Welcome to this week’s mailbag edition of The Daily Cut.
Today, there’s a debate raging among your fellow readers over the world’s first cryptocurrency, bitcoin.
You’ll also hear from our resident geologist, Dave Forest, on how to time your gold investing.
And Legacy’s go-to tech-investing expert, Jeff Brown, reveals how we’ll power the electric vehicle (EV) revolution.
First, let’s tackle head on the debate over bitcoin…
As regular readers are aware, we’re bullish on bitcoin here at the Cut.
We’ve been recommending you buy some since we created this e-letter for all paid-up Legacy Research subscribers in the summer of 2018.
Backers of bitcoin on the Legacy team include Teeka Tiwari, Jeff Brown, and Nick Giambruno.
But at Legacy, we don’t do groupthink… And not everyone here agrees bitcoin is a good bet.
In his daily e-letter, Postcards From the Fringe, colleague Tom Dyson has been arguing that bitcoin is fatally flawed. That’s because it breaks what he calls the “golden rule of money.”
Tom, as you may know, is a huge fan of gold. In 2018, he cashed in his savings – about $1 million worth – and converted them into gold.
Since then, he’s been pounding the table on why gold is going to be the world’s best-performing asset over the next decade or so.
Tom bought $25,000 of bitcoin in 2011… and sold it two years later for a net profit of $500,000. And he’s been tracking it closely ever since.
But he says gold is a much better form of money because it has intrinsic worth and is useful in its own right.
People use gold for jewelry and in technology. That’s where Tom’s golden rule comes in. Gold’s usefulness outside of being a form of money makes people trust it as payment because they know it will always be in demand.
On the other hand, Tom says bitcoin is just a “clump of electrons.” It has no intrinsic value. That’s why he believes gold will triumph over bitcoin in the end.
And it’s stirred up quite the controversy in the mailbag…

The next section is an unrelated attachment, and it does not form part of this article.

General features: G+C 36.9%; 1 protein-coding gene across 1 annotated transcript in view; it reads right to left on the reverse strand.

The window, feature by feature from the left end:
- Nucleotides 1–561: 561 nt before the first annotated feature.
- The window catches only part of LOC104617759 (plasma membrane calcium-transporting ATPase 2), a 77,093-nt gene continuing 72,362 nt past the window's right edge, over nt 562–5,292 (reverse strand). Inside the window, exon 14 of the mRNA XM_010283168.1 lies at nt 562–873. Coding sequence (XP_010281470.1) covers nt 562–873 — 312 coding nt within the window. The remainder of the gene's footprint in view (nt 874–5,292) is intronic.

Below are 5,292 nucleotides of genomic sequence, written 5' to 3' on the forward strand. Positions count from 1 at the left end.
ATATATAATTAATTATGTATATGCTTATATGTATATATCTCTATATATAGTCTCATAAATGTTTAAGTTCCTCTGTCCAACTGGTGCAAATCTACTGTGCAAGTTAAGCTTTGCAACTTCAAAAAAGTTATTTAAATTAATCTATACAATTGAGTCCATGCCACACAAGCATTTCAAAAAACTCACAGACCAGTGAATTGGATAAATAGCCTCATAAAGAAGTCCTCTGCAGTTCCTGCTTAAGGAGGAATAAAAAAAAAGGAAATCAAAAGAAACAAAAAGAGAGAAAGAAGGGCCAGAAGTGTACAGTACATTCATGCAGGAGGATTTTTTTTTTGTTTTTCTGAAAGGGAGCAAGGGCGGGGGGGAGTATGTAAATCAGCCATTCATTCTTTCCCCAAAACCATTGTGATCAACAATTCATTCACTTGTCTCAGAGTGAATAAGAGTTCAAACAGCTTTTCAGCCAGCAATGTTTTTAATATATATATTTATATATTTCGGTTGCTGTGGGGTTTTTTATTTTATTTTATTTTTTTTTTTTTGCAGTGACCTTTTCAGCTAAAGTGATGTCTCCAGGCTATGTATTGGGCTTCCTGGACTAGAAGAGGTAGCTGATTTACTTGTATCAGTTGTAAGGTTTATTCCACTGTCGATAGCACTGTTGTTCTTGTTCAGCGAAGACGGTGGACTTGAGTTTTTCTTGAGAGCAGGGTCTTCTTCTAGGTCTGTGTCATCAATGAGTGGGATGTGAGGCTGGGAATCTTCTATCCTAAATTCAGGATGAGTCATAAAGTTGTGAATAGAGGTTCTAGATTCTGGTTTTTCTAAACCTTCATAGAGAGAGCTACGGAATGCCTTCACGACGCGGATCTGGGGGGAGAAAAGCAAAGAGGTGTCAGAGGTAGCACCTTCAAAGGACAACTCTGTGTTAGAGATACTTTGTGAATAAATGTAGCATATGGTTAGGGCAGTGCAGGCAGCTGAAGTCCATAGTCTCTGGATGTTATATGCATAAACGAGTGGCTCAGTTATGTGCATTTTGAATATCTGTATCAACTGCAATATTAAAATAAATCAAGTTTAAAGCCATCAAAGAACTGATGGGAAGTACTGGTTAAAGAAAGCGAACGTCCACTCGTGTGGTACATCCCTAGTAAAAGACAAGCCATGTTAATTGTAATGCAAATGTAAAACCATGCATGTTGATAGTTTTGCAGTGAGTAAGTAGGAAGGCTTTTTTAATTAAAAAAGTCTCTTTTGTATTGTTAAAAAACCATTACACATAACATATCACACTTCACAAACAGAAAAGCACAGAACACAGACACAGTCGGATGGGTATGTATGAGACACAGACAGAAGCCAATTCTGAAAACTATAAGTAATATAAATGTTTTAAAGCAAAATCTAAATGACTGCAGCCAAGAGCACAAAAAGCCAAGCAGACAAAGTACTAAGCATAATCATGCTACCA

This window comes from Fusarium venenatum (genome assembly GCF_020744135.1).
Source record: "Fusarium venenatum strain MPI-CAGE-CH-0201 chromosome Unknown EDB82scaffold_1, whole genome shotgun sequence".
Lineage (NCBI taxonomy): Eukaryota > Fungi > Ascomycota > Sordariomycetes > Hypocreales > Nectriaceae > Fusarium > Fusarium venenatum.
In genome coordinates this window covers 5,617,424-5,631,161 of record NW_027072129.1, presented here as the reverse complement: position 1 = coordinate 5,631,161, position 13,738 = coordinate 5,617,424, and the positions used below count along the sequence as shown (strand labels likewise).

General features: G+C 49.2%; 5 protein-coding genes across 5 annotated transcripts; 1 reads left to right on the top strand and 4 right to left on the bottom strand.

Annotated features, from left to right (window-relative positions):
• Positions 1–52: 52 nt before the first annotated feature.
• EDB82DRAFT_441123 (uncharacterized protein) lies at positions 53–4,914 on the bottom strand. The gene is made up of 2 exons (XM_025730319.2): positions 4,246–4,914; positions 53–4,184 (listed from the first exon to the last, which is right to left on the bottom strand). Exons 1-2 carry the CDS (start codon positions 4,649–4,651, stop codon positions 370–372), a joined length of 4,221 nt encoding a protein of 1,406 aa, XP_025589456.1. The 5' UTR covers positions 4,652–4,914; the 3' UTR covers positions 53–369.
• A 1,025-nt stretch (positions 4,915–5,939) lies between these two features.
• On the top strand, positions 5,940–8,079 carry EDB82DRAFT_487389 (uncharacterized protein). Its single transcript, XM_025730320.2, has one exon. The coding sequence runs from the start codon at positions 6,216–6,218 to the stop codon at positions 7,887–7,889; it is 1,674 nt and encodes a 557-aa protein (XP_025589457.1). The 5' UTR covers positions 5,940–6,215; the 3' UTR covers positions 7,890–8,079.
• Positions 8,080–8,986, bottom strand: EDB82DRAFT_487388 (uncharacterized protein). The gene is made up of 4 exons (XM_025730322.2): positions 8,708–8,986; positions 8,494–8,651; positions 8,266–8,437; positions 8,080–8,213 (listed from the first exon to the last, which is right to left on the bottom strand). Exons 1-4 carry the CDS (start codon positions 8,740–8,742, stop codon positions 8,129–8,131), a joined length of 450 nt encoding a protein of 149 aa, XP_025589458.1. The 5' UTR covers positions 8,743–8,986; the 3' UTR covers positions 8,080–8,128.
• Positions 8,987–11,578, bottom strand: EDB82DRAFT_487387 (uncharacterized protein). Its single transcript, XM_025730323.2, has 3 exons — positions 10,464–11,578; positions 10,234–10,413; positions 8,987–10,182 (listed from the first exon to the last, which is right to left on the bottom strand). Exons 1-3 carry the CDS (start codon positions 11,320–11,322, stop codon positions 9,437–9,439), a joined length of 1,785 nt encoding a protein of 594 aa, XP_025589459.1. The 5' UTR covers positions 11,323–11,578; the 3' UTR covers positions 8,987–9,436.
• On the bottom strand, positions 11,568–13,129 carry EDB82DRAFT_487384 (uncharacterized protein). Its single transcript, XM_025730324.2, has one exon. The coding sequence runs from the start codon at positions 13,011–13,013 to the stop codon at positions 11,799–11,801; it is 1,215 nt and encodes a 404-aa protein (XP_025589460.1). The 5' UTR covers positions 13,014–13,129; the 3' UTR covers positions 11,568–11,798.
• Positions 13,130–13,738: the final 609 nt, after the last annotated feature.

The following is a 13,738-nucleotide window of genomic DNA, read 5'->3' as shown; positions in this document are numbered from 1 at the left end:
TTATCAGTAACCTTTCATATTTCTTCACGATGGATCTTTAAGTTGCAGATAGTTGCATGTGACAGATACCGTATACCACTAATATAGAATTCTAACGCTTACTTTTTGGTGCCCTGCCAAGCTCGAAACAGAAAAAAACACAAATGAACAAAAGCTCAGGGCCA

Reader comment: I agree bitcoin is not real money. Real money – like gold – is always useful in its own right, divisible into convenient amounts, and in limited supply. Electronic currencies just don’t qualify.
Reader comment: Bitcoin is not “money” in the traditional sense. But it is a currency. Therefore, it will compete with other currencies. And it will be more valuable, because it’s private and outside government control.
Reader comment: Our paper dollars are not a useful material either. Anything can be used as money as long as a society places its faith in it.
As more companies accept bitcoin as a medium of exchange, a society will adopt the “currency” that holds the most purchasing power over time. And the hardest of all assets is bitcoin.
Reader comment: Anything can be used as a medium of exchange. Preferred mediums share four characteristics: durability, portability, limited alternative utility, and finite supply.
Gold fits all four characteristics well. It is durable and easily portable as coinage. Aside from jewelry (which can be viewed as an alternate mode of portability), it has little other industrial utility. And there is a finite supply of gold to be mined on Earth.
Bitcoin fits all four characteristics better than gold. Its durability and portability are electronic. It has no other utility other than as a medium of exchange. And its supply is finite by definition in its blockchain software.
The adoption and use of digital cash will make people more comfortable with the idea of bitcoin as digital gold. The ease of swapping digital cash for bitcoin and vice versa will make bitcoin the preferred medium to hold value in an inflationary, digital-fiat world.
Of course, if we lose our ability to generate electricity, we can always fall back on gold.
Does Tom’s golden rule of money matter? Does an electronic money compete with gold, which has use in other parts of the economy? Send us your thoughts at [email protected].
Now, on to a question about how to time your investments in gold. Standing by with an answer is our resident geologist and commodities investing expert, Dave Forest.
Dave heads up our International Speculator advisory, where he’s racked up an impressive win streak on “junior” (still small) gold mining stock recommendations.
Some of his gold picks are up as much as 280%… 347%… even 477% since he recommended them within the past two years. All in all, he sports an impressive 77% average return on his mining stock recommendations.
Dave views physical gold as disaster insurance for your portfolio. In a stock market crash, it tends to rise in price as investors start to panic and seek out safe-haven assets.